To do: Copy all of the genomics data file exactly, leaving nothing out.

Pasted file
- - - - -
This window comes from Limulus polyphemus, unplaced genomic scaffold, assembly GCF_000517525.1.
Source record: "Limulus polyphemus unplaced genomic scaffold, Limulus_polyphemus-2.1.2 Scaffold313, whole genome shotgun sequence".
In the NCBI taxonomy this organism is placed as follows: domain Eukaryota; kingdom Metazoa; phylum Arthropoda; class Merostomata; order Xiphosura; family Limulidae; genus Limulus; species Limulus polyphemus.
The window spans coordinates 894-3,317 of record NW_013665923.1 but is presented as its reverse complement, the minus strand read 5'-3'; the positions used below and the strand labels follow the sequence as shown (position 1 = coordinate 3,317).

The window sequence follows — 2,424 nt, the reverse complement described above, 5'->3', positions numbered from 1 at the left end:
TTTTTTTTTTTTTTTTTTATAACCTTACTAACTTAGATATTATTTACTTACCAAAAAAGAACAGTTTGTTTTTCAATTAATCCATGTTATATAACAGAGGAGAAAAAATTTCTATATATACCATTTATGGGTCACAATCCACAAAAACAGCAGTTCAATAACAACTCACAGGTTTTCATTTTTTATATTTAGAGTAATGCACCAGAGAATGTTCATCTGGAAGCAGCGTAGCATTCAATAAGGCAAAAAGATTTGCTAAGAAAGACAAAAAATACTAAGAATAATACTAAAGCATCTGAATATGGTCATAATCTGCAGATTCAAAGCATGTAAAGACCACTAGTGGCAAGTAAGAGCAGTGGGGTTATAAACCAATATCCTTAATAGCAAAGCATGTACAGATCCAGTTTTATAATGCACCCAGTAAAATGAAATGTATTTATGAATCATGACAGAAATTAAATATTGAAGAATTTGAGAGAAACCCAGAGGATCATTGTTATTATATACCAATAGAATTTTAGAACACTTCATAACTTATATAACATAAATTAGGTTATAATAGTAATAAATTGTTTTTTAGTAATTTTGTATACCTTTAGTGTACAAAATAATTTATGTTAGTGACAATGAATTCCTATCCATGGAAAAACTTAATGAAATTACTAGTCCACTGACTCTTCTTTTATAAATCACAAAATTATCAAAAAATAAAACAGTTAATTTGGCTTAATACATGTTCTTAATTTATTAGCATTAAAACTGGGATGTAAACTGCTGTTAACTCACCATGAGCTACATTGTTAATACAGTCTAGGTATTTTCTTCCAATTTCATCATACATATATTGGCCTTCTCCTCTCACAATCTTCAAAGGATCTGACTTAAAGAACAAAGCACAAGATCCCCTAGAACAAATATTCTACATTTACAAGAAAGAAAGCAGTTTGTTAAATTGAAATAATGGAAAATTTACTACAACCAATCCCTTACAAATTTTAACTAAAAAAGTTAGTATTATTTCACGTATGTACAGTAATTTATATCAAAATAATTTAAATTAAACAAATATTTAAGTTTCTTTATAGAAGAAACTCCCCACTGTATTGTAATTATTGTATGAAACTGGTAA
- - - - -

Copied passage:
This window comes from Limulus polyphemus, unplaced genomic scaffold, assembly GCF_000517525.1.
Source record: "Limulus polyphemus unplaced genomic scaffold, Limulus_polyphemus-2.1.2 Scaffold313, whole genome shotgun sequence".
In the NCBI taxonomy this organism is placed as follows: domain Eukaryota; kingdom Metazoa; phylum Arthropoda; class Merostomata; order Xiphosura; family Limulidae; genus Limulus; species Limulus polyphemus.
The window spans coordinates 894-3,317 of record NW_013665923.1 but is presented as its reverse complement, the minus strand read 5'-3'; the positions used below and the strand labels follow the sequence as shown (position 1 = coordinate 3,317).

The window sequence follows — 2,424 nt, the reverse complement described above, 5'->3', positions numbered from 1 at the left end:
TTTTTTTTTTTTTTTTTTATAACCTTACTAACTTAGATATTATTTACTTACCAAAAAAGAACAGTTTGTTTTTCAATTAATCCATGTTATATAACAGAGGAGAAAAAATTTCTATATATACCATTTATGGGTCACAATCCACAAAAACAGCAGTTCAATAACAACTCACAGGTTTTCATTTTTTATATTTAGAGTAATGCACCAGAGAATGTTCATCTGGAAGCAGCGTAGCATTCAATAAGGCAAAAAGATTTGCTAAGAAAGACAAAAAATACTAAGAATAATACTAAAGCATCTGAATATGGTCATAATCTGCAGATTCAAAGCATGTAAAGACCACTAGTGGCAAGTAAGAGCAGTGGGGTTATAAACCAATATCCTTAATAGCAAAGCATGTACAGATCCAGTTTTATAATGCACCCAGTAAAATGAAATGTATTTATGAATCATGACAGAAATTAAATATTGAAGAATTTGAGAGAAACCCAGAGGATCATTGTTATTATATACCAATAGAATTTTAGAACACTTCATAACTTATATAACATAAATTAGGTTATAATAGTAATAAATTGTTTTTTAGTAATTTTGTATACCTTTAGTGTACAAAATAATTTATGTTAGTGACAATGAATTCCTATCCATGGAAAAACTTAATGAAATTACTAGTCCACTGACTCTTCTTTTATAAATCACAAAATTATCAAAAAATAAAACAGTTAATTTGGCTTAATACATGTTCTTAATTTATTAGCATTAAAACTGGGATGTAAACTGCTGTTAACTCACCATGAGCTACATTGTTAATACAGTCTAGGTATTTTCTTCCAATTTCATCATACATATATTGGCCTTCTCCTCTCACAATCTTCAAAGGATCTGACTTAAAGAACAAAGCACAAGATCCCCTAGAACAAATATTCTACATTTACAAGAAAGAAAGCAGTTTGTTAAATTGAAATAATGGAAAATTTACTACAACCAATCCCTTACAAATTTTAACTAAAAAAGTTAGTATTATTTCACGTATGTACAGTAATTTATATCAAAATAATTTAAATTAAACAAATATTTAAGTTTCTTTATAGAAGAAACTCCCCACTGTATTGTAATTATTGTATGAAACTGGTAA